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Leaked Documents Shed Light on Possible Fallout of Secretive US-EU Trade Deal

According to leaked documents obtained by Greenpeace, the TTIP deal could ultimately lower environmental and public health standards for products sold in Europe.
Photo by Sophia Kembowski/EPA

Dealmaking with the United States could cost the European Union its environmental and public health standards, according to leaked documents obtained by Greenpeace.

Last week, US and EU diplomats met in Manhattan for the 13th round of talks on the Transatlantic Trade and Investment Partnership (TTIP). The aim of the proposed deal is to facilitate the sale of goods and services between the US and the EU's 28 member nations, which collectively account for 40 percent of the world's Gross Domestic Product and more than 800 million consumers.


According to the leaked documents, which were analyzed and verified by the same group of German investigative reporters involved in the Panama Papers leak, diplomats are working to close seemingly irreconcilable gaps between US and EU regulatory standards — such as the types of chemicals that are safe to use on crops, rules on genetically-modified organisms (commonly known as GMOs), and policies on using animals to test cosmetic products. Rather than seeking a compromise, documents show both sides are working towards a "mutual recognition" treaty.

The EU's chemical regulations are far more stringent than ones in the US, which means that, under a mutual recognition agreement, a company could choose to manufacture cosmetics under US regulations, using chemicals that are banned in the EU and then sell those products to European consumers.

The European Trade Commissioner Cecilia Malmstrom told AFP that the documents do "not reflect the result of negotiations."

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"No EU trade agreement will lower our level of consumer protection, food safety or environmental protection," she said.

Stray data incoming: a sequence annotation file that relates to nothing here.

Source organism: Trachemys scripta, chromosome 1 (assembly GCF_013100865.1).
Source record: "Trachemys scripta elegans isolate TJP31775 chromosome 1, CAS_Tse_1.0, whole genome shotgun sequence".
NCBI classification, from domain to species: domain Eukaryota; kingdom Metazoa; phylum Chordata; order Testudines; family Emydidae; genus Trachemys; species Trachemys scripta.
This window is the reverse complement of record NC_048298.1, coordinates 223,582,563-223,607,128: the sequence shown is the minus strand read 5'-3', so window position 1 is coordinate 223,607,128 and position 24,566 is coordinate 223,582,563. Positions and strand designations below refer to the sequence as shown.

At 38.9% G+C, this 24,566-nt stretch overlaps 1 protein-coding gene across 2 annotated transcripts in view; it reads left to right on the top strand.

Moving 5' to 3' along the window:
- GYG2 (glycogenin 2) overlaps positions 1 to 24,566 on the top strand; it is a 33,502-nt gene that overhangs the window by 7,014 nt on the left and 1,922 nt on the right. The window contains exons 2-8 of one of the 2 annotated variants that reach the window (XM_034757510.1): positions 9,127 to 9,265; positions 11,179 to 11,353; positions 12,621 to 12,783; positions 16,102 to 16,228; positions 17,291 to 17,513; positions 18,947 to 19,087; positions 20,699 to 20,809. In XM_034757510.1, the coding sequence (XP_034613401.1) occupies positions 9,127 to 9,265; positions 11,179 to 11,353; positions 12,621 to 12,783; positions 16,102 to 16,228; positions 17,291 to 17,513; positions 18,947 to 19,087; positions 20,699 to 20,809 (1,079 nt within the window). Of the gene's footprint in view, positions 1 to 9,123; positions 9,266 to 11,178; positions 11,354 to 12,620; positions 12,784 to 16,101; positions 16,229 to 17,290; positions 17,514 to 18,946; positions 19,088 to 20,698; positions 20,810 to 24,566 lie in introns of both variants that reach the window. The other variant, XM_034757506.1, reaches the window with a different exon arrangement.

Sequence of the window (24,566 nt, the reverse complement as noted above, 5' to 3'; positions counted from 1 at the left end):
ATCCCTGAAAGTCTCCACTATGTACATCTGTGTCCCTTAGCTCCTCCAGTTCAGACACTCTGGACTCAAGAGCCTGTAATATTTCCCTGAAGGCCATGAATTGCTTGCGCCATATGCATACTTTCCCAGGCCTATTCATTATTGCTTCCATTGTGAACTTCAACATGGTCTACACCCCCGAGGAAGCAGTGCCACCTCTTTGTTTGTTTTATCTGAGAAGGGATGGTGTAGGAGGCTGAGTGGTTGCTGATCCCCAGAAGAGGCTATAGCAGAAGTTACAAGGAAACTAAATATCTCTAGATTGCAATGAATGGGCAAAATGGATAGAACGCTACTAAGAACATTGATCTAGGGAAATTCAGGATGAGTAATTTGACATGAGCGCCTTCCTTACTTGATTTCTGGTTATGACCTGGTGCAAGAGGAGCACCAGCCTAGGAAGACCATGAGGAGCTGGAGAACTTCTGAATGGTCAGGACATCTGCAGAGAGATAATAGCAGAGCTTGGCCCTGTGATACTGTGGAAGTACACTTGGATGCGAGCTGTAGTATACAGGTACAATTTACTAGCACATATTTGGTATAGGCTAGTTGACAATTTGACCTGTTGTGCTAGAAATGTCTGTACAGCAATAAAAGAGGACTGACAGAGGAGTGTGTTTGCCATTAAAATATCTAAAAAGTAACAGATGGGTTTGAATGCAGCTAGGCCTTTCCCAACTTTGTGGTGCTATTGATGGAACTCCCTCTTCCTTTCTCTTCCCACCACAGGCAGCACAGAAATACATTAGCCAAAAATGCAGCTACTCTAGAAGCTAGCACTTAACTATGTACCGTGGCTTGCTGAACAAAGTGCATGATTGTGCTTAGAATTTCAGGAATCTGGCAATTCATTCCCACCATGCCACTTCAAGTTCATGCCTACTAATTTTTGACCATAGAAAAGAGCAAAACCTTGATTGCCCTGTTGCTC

In Europe, critics of the TTIP have been very concerned about the secrecy surrounding the closed-door negotiations.

In October 2014, the EU published the previously secret TTIP "negotiating mandate" — the directives followed by European negotiators — after it was leaked online. And in August 2015, Wikileaks offered a 100,000 euro ($113,000) bounty to anyone who could provide the public with the latest version of the deal.


"What we're hoping to do by making these documents public, is to initiate a public debate that never took place because the negotiations take place behind closed doors," said Jean-François Julliard, executive director of Greenpeace France. "If the agreement is signed one day, it will impact our daily lives. We are inviting organizations, experts, even political leaders, who previously had no access to these documents, to read them and make up their own minds."

If the current TTIP proposals move forward, it could undermine a 70-year-old tenet of the EU that allows member states to restrict trade in order to "protect human, animal and plant life or health" for the "conservation of exhaustible natural resources."

"We now have a picture of where [the TTIP] is after almost three years of negotiation," said Jorgo Riss, the director of Greenpeace EU. "There are no red lines which would clearly protect environment and health. Nothing to suggest either side could agree on higher standards. No reflection of the Paris climate change agreement."

Some EU critics who are wary of the deal are particularly concerned by the prospect of slipping food safety standards, which could open the door to hormone-treated beef and chickens washed with chlorine.

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"There is a real risk that the standards will evolve. The American negotiations want to weaken European standards," said Nicolas Roux, a spokesperson for environmental group Amis de la Terre (Friends of the Earth), who spoke to VICE News before the publication of the EC's response. "The principle of regulatory cooperation aims to harmonize standards between the US and Europe, and gives a fairly big platform for large multinational companies and their lobbies. Every time a new product is authorized in the US — for example, GMO salmon — there will be pressure for it to be introduced to Europe."